If you use the texts, ideas, research data, pictures or any form of information published by somebody else, you must always refer to the source (the original publication), no matter where it originates from. For example your source may be an article from a scholarly journal, a thesis, a conference proceeding or a publication on the internet.
Citation rules state how literature references must be included in the text itself (in-text citations), in footnotes or endnotes and in the reading list (reference list, bibliography). The rules are often laid down in a so-called citation style.
What your reference looks like depends on the citation style you have chosen or which style is mandatory for you to use (see the page Citation styles).
Ask your lecturer or inquire of your study programme which style you must use or which style is the most appropriate to your situation. You can also search for a specific citation style yourself, for instance the style of a particular journal.
A reference to a journal article usually contains:
Author(s), title of the article, title of the journal, year of publication, volume and/or issue and pages.
A reference to a book usually contains:
Author(s), title of the book, year of publication, (sometimes) place of publication and the name of the publisher.
A reference to an article/chapter in an edited volume (every chapter written by another author, book itself edited by one or more persons) contains both data on the specific chapter and on the book as a whole. The details of the specific chapter are stated first:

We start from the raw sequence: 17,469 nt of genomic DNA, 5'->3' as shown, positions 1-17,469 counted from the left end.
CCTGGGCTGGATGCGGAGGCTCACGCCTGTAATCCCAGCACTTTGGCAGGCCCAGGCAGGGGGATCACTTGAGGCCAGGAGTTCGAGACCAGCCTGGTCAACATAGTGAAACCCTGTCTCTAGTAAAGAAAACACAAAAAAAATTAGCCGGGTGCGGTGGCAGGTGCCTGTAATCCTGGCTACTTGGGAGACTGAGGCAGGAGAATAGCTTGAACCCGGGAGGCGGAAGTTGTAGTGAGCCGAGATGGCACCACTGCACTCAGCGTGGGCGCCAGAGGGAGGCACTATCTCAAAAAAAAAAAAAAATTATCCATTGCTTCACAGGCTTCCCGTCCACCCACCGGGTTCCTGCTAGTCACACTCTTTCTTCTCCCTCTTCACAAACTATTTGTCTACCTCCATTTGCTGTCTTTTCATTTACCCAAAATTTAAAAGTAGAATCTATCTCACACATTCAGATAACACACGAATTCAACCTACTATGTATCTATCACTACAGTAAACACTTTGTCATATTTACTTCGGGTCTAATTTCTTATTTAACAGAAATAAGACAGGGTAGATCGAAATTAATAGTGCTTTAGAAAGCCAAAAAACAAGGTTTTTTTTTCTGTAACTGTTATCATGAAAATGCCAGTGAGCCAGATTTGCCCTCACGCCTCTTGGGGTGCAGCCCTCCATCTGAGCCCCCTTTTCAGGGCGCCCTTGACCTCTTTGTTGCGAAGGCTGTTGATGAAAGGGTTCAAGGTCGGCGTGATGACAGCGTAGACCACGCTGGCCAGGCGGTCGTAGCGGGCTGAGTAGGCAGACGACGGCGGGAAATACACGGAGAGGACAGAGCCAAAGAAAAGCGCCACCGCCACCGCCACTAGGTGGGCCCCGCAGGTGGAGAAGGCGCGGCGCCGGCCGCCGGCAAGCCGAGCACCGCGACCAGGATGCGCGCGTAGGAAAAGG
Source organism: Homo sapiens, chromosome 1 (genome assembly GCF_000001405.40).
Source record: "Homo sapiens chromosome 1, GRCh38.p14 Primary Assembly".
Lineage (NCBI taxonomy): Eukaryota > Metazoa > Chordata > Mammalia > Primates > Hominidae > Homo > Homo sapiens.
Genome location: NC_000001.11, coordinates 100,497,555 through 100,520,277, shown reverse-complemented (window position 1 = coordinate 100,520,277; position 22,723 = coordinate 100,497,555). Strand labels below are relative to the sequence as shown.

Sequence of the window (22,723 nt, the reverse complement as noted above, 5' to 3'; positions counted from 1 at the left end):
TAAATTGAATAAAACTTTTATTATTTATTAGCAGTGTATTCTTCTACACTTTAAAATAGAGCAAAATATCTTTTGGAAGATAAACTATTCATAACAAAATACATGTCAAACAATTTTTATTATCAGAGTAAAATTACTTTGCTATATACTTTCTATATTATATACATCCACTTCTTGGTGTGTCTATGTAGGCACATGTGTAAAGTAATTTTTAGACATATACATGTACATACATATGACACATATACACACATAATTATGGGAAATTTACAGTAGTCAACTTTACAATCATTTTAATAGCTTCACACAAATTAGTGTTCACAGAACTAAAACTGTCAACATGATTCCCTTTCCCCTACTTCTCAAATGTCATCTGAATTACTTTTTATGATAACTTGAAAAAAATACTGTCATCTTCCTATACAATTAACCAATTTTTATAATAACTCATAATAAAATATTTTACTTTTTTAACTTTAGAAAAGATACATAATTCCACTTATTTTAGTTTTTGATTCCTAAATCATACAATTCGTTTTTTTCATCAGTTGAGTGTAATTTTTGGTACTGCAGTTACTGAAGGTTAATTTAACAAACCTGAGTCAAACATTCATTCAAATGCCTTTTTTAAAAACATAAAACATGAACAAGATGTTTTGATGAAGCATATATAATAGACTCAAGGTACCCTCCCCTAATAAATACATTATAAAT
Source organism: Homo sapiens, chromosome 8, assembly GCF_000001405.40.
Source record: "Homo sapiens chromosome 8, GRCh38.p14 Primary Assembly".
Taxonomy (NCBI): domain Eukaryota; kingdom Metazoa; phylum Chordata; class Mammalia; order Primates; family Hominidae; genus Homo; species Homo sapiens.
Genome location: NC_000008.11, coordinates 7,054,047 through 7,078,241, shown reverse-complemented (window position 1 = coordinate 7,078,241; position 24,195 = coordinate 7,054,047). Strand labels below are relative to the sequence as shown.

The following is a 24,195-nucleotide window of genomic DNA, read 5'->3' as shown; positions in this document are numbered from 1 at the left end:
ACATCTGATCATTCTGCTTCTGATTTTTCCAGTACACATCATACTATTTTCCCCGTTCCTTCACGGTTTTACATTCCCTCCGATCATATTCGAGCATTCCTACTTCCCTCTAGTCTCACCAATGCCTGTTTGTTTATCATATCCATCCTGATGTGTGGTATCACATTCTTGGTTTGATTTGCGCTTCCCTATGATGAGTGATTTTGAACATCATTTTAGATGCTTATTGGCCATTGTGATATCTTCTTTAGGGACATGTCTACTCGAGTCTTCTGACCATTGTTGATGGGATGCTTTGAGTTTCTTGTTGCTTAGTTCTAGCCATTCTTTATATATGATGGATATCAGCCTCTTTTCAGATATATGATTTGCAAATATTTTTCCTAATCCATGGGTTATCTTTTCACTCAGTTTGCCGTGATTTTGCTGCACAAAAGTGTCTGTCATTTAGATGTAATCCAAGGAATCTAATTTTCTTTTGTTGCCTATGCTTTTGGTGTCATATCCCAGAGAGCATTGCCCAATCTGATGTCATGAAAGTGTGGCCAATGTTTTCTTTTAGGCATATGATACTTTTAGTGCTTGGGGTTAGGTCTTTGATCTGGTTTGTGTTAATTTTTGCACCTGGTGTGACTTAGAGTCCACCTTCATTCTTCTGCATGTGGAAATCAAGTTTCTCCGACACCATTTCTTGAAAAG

Author(s) of the chapter, year of publication, title of the chapter, the word "in" followed by the details of the book as a whole (including editors) and finally the page numbers of the chapter.
A reference to an online publication will, in addition to the information mentioned above, contain a reference to the location where the source can be found, for instance a URL (Uniform Resource Locator) or a DOI (Digital Object Identifier).
Reference management or literature management is systematically collecting, saving and arranging concrete sources and/or bibliographical data (references) of sources, usually to be (re)used at a later stage.
There are many ways to save and arrange literature and references:
Major uses of tools such as Zotero, Mendeley, RefWorks en EndNote are:
Useful help functions:
Want to find out more? Read the LibGuide Reference management